Neil: "Surely it's one day at time, Buzz? With one day waxing and the next one waning, at most."

Buzz: "Get up to speed, Neil. We are viewing the Earth with cosmic consciousness, remember."

Neil: "I've got Friday on my mind?"

Buzz: "Now you're at the party!"

Neil: "Let's see… Everything that ever happened to me, happened on a Monday, Tuesday, Wednesday, Thursday, Friday, Saturday or Sunday. My first kiss. My marriage. My first child. It's a perfect, closed system."

Buzz: "Everything that ever happened to anyone happened on one of those days. War. Earthquake. Volcanic eruption. Rape. Pillage. Drought."

Neil: "And the good things!"

Buzz:
"Monday mornin' feels so bad,
Ev'rybody seems to nag me.
Comin' Tuesday I feel better,
Even my old man looks good.
Wed'sday just don't go.
Thursday goes too slow.
I've got Friday on my mind…"


Back on planet Earth I have come to the end of this essay. Just when the Dallas show has settled down into something hard and clear in my mind.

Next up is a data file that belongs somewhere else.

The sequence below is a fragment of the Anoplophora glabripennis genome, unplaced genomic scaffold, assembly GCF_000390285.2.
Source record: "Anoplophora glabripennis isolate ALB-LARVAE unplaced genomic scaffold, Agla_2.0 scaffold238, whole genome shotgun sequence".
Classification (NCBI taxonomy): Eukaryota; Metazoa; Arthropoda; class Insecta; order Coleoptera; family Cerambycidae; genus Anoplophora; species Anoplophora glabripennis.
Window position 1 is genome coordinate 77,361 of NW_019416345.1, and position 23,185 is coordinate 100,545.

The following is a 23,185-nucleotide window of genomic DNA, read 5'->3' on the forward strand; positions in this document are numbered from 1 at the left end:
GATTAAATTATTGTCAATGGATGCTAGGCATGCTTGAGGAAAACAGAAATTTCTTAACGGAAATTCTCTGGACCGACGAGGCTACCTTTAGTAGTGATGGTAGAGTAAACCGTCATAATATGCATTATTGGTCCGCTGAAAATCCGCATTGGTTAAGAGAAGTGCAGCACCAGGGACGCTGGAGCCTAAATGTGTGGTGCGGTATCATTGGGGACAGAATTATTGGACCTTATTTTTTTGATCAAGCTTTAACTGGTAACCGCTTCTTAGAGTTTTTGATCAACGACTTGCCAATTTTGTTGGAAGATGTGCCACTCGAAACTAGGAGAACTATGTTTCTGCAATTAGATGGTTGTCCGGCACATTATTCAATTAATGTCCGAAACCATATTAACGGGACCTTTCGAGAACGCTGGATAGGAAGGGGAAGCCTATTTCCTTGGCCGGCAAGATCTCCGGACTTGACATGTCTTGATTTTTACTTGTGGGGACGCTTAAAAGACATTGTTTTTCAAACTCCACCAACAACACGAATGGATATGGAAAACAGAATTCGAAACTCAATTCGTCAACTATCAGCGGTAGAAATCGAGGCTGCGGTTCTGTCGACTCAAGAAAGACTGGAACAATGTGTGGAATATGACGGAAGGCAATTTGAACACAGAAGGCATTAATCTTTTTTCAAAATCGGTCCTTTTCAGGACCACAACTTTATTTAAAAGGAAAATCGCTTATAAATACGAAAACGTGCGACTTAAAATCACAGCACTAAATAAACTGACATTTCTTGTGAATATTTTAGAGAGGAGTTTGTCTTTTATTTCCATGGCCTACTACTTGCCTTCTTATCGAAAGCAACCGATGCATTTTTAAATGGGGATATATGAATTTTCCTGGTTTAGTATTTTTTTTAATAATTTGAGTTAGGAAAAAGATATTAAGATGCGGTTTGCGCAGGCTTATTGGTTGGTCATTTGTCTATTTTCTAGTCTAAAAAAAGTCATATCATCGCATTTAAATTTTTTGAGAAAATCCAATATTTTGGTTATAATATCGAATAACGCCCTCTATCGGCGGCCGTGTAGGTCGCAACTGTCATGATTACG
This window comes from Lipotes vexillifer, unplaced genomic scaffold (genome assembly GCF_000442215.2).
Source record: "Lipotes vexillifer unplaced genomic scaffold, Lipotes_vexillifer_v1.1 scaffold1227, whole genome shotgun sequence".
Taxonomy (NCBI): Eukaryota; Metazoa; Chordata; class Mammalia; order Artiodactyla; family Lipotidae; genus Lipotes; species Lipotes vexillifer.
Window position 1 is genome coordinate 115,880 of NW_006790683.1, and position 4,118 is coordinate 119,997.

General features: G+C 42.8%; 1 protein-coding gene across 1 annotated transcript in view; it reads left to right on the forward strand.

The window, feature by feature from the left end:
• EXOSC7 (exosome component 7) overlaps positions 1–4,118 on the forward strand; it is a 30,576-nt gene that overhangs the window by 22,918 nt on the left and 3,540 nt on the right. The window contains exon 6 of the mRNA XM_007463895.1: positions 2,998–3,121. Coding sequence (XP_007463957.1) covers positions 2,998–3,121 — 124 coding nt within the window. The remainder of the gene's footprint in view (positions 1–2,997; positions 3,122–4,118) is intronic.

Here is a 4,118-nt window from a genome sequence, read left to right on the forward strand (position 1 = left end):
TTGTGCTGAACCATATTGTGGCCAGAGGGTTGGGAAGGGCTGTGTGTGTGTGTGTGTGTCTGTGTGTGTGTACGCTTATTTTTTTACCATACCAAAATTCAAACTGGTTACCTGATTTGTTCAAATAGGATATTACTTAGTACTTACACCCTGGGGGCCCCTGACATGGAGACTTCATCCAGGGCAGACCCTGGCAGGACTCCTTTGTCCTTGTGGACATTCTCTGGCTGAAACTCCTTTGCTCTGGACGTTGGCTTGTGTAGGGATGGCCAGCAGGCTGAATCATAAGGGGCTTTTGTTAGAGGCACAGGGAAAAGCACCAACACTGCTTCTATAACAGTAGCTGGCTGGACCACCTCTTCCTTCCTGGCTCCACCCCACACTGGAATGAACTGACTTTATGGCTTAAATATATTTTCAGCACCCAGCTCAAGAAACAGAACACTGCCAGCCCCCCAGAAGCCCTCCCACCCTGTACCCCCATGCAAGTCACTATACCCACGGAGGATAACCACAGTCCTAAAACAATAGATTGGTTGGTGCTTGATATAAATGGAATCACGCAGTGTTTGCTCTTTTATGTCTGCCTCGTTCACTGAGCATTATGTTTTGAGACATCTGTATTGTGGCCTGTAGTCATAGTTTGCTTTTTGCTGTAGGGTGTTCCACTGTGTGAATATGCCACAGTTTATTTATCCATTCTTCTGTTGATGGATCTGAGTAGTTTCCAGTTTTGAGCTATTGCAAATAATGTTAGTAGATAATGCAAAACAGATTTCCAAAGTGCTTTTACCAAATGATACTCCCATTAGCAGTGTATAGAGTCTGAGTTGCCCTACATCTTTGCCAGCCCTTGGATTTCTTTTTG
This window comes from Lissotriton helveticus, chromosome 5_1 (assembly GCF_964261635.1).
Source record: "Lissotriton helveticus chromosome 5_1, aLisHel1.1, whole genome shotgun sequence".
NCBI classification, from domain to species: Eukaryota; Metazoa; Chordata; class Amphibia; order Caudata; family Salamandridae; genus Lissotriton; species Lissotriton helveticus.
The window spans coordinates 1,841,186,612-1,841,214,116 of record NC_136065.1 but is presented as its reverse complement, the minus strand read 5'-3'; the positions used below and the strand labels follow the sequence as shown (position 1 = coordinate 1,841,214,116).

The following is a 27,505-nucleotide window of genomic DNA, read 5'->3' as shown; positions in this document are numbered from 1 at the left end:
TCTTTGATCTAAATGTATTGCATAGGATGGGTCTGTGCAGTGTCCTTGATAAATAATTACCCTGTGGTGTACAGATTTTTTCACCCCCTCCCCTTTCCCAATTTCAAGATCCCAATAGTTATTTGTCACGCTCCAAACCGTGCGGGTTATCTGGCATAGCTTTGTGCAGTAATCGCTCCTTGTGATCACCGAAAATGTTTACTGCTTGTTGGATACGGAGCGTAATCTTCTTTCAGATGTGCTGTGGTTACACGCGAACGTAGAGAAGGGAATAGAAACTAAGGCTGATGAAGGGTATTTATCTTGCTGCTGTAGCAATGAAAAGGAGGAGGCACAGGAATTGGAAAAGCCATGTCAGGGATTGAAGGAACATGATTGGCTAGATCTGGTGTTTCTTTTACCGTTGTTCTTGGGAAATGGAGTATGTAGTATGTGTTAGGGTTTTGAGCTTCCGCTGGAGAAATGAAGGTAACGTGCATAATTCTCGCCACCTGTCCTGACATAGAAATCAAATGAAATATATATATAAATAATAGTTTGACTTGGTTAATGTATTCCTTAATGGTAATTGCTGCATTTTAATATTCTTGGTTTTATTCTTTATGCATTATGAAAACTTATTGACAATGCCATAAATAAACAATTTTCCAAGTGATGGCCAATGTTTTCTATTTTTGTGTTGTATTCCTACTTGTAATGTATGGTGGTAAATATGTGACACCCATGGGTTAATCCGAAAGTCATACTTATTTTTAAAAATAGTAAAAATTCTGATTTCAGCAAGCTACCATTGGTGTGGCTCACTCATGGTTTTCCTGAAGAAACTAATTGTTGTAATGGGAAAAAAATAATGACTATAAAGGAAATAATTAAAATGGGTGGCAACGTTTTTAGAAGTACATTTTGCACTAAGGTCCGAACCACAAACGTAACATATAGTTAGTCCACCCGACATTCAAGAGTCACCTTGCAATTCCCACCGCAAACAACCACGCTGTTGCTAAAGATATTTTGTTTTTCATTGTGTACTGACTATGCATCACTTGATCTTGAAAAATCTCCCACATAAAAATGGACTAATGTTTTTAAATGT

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I would just add that there is a yellow post-it note on my desk, which reads:

SATURDAY
Mow lawn
Plant potatoes, broad beans, beetroot
Fish shop


I know what all that means. It means if things go to plan I'll be Date Painting by SUNDAY. Let's try it out for size: MAY8,2022

That's exactly a year and a day after I made my first Date Painting: MAY7,2021.

It won't be size 'H', as I can't source such a large canvas in time. Or enough paint. Or big enough brushes. And where would I put it when it was painted? Leaning up against a wall is not an acceptable option, and I have no access to a boardroom. I'd like to think I will paint a date that size one day, but not yet.

Meanwhile, it is FRIDAY evening and I have wine aplenty and a sound system that's primed and ready to rock 'n' roll.